(NewsNation) — The cost of gas keeps increasing, and that is driving up the price of virtually everything else. But energy comes from a lot of sources, including coal, which makes up about 30% of US electricity. And right now, prices in that sector are soaring as well.
The Global Energy Institute’s Price Map showed the largest year-over-year increase in residential electricity rates in 13 years — 5.6%.
The U.S. Chamber of Commerce attributes the increasing cost of energy to increased demand as travel and manufacturing return amid the COVID-19 pandemic; investors’ uncertainty over the Biden Administration’s plan to phase out fossil fuels; and the United States’ lacking infrastructure, among other reasons.
As Americans enter the warm summer months, a time when people usually expect to be paying more for energy, some are growing frustrated — and looking for ways to cut back.
Rick White, who owns The Bier and Cheese Collective in Astoria, Queens, said his February electric bill came as a shock.
“The supply charges were up by 346% over the prior month,” he said.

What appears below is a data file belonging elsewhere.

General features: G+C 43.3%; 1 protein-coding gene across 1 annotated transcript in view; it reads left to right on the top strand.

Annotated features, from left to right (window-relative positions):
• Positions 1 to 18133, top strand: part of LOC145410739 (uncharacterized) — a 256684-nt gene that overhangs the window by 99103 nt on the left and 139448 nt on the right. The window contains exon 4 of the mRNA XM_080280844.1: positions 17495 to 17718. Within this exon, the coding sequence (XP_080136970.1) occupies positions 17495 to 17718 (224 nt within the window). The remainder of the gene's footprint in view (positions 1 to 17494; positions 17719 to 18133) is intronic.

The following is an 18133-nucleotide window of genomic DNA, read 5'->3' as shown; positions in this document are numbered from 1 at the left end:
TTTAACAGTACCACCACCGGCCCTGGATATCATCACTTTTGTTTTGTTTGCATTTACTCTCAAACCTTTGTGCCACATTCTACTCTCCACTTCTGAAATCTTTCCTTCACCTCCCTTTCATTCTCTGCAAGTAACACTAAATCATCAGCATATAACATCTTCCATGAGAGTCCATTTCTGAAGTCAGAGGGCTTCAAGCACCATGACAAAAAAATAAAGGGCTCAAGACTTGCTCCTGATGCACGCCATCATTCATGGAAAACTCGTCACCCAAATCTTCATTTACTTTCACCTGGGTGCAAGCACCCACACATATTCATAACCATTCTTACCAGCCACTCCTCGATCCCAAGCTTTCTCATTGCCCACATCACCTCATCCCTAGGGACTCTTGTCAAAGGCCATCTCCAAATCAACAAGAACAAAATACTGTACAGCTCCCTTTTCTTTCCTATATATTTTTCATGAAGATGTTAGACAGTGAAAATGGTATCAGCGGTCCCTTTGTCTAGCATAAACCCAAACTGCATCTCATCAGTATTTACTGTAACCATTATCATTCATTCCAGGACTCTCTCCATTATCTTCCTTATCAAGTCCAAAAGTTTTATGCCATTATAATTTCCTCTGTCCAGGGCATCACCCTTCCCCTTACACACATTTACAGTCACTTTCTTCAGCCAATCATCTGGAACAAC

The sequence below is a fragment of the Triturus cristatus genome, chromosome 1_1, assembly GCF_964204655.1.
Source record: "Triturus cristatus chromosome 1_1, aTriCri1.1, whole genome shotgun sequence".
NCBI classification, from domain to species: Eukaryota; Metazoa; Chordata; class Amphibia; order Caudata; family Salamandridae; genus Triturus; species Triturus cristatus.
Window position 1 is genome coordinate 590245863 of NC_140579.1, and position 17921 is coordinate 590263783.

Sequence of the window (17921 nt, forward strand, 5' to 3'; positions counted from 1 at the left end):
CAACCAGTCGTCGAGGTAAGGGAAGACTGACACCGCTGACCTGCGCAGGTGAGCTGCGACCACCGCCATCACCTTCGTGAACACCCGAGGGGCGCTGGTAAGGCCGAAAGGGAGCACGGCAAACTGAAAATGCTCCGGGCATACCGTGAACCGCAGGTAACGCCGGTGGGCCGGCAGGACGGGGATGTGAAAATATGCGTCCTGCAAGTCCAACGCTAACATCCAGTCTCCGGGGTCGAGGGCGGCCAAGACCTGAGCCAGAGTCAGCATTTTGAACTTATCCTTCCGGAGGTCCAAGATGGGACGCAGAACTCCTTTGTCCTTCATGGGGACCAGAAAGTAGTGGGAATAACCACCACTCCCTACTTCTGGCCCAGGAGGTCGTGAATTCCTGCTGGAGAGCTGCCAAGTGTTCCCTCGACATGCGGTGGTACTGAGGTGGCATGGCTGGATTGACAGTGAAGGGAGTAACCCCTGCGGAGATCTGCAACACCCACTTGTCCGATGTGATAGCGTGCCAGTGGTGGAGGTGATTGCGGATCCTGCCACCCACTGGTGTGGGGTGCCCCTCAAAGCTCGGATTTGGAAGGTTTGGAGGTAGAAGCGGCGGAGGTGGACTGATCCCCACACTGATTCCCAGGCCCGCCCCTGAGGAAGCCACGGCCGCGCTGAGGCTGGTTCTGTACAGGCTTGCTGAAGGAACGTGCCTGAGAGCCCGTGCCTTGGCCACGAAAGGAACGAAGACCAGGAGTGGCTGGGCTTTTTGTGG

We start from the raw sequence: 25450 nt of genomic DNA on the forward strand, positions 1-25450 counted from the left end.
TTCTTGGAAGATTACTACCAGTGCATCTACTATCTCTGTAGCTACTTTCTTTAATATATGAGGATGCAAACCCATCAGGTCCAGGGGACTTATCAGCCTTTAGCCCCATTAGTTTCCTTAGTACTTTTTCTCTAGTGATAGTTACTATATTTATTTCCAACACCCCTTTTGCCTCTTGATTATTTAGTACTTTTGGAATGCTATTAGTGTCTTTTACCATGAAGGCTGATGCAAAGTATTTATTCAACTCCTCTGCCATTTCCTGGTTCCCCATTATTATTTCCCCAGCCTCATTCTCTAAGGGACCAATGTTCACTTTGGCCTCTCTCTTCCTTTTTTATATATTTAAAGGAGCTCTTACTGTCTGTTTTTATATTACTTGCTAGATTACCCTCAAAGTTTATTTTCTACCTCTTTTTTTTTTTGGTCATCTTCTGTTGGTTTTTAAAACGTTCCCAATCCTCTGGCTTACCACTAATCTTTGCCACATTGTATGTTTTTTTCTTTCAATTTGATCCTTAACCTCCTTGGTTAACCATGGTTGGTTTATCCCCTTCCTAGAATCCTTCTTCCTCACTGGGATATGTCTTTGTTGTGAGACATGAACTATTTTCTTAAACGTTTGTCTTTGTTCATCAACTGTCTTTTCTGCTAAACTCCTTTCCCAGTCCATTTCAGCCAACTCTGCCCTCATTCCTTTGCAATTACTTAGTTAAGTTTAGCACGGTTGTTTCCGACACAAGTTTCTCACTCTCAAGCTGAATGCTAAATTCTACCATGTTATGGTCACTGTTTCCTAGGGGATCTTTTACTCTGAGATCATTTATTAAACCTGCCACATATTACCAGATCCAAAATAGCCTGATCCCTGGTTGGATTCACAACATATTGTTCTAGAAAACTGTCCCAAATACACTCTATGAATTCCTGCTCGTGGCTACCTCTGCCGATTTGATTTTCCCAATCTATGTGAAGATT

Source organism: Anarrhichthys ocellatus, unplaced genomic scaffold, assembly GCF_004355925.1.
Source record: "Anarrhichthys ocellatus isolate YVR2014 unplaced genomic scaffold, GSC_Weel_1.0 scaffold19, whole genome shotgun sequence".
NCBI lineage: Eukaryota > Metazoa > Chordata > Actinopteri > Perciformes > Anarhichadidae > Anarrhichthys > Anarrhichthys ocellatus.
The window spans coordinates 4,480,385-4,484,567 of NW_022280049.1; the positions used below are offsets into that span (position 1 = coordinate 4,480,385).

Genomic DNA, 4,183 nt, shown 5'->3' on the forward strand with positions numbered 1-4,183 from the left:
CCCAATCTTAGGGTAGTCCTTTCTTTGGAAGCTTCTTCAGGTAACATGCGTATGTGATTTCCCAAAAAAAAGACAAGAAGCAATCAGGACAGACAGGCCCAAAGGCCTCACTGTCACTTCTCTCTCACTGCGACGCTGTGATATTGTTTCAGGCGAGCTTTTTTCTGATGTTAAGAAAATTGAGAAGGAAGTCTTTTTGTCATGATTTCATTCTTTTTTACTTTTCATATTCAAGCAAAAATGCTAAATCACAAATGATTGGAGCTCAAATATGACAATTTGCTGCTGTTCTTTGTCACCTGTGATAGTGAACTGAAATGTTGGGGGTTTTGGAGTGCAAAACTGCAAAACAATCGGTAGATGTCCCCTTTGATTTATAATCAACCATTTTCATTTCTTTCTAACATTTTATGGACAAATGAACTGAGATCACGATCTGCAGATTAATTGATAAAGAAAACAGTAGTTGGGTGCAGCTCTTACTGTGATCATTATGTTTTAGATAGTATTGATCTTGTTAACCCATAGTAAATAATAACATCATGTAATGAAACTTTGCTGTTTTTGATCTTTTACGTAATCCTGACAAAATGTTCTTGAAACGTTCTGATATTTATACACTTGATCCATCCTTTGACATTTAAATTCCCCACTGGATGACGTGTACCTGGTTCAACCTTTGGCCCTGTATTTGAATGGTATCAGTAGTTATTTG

For White, the cost to run his business has gone up 20% in just the last year — forcing him to skimp in ways he otherwise wouldn’t, including hiring.
“You’d love to be able to pay people a little more money,” he said. “We can’t necessarily do that. Making big purchases? We might have to pull back on that. Preventative maintenance on equipment.”
His business’ energy company — Con Edison — doesn’t burn coal, but its price is directly linked to the cost of natural gas.
More than 40% of U.S. coal comes from above-ground mines in Wyoming. The bulk of the rest is dug out of the Appalachian region. In central Appalachia, coal prices have climbed 40% this year and more than doubled over last.
Texas consumes more energy from coal than any other state, followed by North Dakota, Indiana, Missouri and Illinois.
Right now, European energy companies are stockpiling ahead of an August ban on Russian coal exports stemming from the war in Ukraine, creating a supply and demand dilemma exacerbated by less mining in general, as renewables become more commonplace.
This year, coal futures overseas have risen more than 100% in some places.
All of those factors are making people like White’s day-to-day existence more difficult.
“We own a home. We have the same bills to pay. It still costs me money to heat and light my home,” White said. “It has a great impact. It has a ripple effect.”
So how can the average person save money? The simplest answer may be the best — unplug your devices.
According to the U.S. Department of energy, standby power drains 5-10% of residential energy use. Unplugging electronics could save consumers $8 billion annually, or more than $100 per household.